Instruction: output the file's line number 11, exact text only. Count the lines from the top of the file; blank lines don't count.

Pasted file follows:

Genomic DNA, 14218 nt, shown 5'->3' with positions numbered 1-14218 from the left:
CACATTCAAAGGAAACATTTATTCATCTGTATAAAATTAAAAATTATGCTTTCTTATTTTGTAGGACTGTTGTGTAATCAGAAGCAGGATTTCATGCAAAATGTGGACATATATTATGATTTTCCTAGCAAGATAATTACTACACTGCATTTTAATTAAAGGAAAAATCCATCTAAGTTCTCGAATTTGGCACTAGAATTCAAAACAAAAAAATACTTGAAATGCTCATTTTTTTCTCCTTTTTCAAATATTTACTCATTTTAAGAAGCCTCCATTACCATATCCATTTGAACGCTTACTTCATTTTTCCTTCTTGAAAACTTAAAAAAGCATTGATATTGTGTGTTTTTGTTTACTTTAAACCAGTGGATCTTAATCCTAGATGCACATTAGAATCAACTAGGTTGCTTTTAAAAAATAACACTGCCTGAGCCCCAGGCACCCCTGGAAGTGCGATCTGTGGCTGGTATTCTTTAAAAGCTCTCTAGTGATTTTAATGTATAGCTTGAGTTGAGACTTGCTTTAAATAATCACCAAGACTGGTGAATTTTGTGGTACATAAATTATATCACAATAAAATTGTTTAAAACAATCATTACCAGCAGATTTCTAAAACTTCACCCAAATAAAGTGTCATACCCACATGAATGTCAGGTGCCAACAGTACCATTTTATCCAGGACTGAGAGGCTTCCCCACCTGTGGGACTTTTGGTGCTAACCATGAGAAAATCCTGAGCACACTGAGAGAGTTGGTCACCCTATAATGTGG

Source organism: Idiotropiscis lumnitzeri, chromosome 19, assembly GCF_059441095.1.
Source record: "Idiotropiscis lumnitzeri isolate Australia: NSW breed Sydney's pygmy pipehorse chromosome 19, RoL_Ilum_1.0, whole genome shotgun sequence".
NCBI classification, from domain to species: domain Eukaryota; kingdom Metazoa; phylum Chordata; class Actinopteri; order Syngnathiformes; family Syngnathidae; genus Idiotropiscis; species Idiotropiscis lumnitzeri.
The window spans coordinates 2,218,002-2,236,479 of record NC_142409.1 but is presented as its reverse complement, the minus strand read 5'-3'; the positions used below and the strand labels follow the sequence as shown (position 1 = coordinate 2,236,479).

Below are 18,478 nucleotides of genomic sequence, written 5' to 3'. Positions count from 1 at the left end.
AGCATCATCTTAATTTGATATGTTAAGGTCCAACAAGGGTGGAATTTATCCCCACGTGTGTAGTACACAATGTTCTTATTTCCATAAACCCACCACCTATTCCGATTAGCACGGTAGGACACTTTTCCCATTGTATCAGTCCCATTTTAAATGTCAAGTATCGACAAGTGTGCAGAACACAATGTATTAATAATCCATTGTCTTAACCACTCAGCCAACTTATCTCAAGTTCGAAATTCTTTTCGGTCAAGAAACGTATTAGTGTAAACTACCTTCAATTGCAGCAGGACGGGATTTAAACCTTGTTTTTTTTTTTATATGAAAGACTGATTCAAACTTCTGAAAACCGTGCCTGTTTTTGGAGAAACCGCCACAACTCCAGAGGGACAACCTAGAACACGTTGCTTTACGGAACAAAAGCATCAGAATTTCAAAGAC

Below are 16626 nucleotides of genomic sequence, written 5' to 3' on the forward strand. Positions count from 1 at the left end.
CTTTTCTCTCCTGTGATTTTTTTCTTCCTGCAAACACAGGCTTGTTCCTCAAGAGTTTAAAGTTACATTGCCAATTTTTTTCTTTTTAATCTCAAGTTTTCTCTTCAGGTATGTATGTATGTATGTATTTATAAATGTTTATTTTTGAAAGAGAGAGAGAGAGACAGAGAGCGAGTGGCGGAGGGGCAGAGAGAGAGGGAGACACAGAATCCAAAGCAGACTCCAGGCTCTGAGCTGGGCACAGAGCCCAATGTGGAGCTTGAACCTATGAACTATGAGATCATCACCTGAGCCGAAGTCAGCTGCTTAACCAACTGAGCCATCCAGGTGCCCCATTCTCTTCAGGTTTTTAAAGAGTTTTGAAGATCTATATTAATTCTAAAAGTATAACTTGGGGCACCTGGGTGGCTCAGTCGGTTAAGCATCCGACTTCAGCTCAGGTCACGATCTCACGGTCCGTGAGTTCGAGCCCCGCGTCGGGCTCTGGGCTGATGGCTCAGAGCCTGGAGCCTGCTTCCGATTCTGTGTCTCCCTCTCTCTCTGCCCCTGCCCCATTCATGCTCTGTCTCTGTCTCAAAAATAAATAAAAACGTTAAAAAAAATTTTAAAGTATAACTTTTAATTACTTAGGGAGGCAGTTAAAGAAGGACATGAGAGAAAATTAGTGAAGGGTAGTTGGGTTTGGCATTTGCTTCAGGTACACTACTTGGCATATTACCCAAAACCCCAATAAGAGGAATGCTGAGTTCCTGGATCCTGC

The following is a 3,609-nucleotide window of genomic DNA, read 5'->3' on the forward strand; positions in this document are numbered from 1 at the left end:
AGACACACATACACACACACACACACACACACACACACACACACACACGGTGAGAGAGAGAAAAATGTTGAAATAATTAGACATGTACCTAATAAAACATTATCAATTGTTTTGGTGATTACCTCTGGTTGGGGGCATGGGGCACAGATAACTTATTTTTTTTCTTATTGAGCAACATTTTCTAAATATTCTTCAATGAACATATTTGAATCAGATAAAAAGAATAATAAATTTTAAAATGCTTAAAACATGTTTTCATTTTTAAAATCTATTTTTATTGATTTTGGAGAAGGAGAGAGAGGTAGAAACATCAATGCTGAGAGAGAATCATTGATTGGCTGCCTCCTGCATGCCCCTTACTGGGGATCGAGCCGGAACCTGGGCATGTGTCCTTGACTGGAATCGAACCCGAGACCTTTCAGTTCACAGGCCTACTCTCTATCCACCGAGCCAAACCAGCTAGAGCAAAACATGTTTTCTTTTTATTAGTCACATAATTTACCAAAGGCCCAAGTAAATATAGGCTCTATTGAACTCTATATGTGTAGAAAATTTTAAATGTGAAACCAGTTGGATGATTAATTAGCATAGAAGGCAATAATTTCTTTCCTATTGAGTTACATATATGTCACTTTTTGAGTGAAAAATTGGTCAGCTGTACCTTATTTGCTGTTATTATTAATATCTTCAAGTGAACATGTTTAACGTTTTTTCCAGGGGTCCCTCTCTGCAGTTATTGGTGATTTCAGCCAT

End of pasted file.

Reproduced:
The following is a 3,609-nucleotide window of genomic DNA, read 5'->3' on the forward strand; positions in this document are numbered from 1 at the left end: